Severodonetsk on the verge of ‘humanitarian catastrophe,’ Ukrainian official warns

A Ukrainian regional official warned Friday of deteriorating living conditions in a city captured by Russian forces two weeks ago, saying Severodonetsk is without water, power or a working sewage system while bodies decompose in hot apartment buildings.

Gov. Serhiy Haidai said the Russians were unleashing indiscriminate artillery barrages as they try to secure their gains in eastern Ukraine’s Luhansk province. Moscow this week claimed full control of Luhansk, but the governor and other officials said their Ukrainian troops retained a small part of the province.

“Luhansk hasn’t been fully captured even though the Russians have engaged all their arsenal to achieve that goal,” Haidai told The Associated Press. “Fierce battles are going on in several villages on the region’s border. The Russians are relying on tanks and artillery to advance, leaving scorched earth.”

Russia’s forces “strike every building that they think could be a fortified position,” he said. “They aren’t stopped by the fact that civilians are left there and they die in their homes and courtyards. They keep firing.”

People in Lysychansk, the twin city of Severodonetsk, across the Seversky-Donets River, collect water from a fire truck on June 21. Ukraine says Russian shelling has caused widespread destruction in both cities in Eastern Ukraine. (Anatoli Stepanov/AFP/Getty Images)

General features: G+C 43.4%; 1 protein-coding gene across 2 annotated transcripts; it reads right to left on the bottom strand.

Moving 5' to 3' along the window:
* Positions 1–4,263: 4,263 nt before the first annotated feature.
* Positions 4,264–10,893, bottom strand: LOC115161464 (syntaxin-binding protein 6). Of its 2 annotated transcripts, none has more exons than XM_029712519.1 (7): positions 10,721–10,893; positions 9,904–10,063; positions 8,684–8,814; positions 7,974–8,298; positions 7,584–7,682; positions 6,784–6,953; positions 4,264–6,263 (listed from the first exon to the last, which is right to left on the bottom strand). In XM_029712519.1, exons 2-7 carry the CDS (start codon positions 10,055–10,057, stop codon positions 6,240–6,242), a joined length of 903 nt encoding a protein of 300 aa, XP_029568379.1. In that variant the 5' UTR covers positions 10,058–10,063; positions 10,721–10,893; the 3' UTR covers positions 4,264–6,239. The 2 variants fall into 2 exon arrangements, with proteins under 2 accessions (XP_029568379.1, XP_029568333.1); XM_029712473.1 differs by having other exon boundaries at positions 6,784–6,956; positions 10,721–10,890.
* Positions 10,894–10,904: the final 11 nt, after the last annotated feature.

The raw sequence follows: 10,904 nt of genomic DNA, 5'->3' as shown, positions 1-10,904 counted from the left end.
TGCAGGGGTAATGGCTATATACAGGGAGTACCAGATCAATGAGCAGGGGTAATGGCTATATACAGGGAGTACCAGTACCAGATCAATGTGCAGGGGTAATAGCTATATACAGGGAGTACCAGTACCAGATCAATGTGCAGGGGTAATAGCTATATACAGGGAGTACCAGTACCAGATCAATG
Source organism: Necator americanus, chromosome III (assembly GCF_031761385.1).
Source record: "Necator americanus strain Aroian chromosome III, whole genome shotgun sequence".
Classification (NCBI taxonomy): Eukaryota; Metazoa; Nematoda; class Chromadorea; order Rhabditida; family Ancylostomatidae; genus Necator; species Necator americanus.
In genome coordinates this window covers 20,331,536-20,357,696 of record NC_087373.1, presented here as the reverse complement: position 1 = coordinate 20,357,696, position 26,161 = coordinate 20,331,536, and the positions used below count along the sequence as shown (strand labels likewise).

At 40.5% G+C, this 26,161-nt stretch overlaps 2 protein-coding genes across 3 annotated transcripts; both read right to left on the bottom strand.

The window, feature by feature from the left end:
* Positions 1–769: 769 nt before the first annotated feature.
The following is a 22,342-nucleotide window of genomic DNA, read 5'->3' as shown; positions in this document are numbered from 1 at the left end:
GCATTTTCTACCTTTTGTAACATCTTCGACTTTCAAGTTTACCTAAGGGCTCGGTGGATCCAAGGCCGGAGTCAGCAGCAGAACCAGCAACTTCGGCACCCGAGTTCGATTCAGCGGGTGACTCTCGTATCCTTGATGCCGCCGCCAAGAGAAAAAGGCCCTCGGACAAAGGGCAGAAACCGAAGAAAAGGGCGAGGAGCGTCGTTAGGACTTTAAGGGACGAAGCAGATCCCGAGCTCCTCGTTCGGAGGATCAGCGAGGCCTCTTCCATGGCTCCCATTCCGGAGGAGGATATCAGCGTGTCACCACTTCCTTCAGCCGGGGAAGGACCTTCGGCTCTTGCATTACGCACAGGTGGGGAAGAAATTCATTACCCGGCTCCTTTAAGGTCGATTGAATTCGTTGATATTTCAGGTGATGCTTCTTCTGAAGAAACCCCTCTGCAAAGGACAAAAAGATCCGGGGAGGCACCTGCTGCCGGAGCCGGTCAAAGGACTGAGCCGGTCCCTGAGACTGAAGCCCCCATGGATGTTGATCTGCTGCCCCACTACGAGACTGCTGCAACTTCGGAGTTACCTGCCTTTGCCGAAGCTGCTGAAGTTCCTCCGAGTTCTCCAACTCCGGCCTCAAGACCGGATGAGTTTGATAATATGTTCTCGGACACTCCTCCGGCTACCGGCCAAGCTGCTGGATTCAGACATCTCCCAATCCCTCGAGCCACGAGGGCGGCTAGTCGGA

Critical infrastructure destroyed, governor says

Occupied Severodonetsk, meanwhile, “is on the verge of a humanitarian catastrophe,” the governor wrote on social media. “The Russians have completely destroyed all the critical infrastructure, and they are unable to repair anything.”

Haidai reported last week that about 8,000 residents in the city, which had a prewar population of around 100,000. Some Ukrainian officials and soldiers said Russian forces leveled Severodonetsk, Luhansk province’s administrative centre, before Ukraine’s troops were ordered out of the city late last month to avoid their encirclement and capture.

Luhansk is one of two provinces that make up the Donbas, a region of mines and factories where pro-Moscow separatists have fought Ukraine’s army for eight years and declared independent republics that Russian President Vladimir Putin recognized before he sent troops into Ukraine.

After asserting full control of Luhansk, Putin said Russian forces would have a chance to rest and recoup, but other parts of Eastern Ukraine have come under sustained bombardment. The Russian leader warned Kyiv it should quickly accept Moscow’s terms or brace for the worst.

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“Everybody should know that largely speaking, we haven’t even yet started anything in earnest,” Putin said while speaking with leaders of the Kremlin-controlled parliament Thursday.

Ukraine’s presidential office said Friday that at least 12 civilians were killed and another 30 wounded by Russian shelling over the last 24 hours. Two cities in Donetsk — the other Donbas province — experienced the heaviest barrage, with six people killed and 21 wounded.

In northeast Ukraine, another four people were killed and nine were wounded in Kharkiv, the country’s second-largest city, where Russian shelling hit residential areas.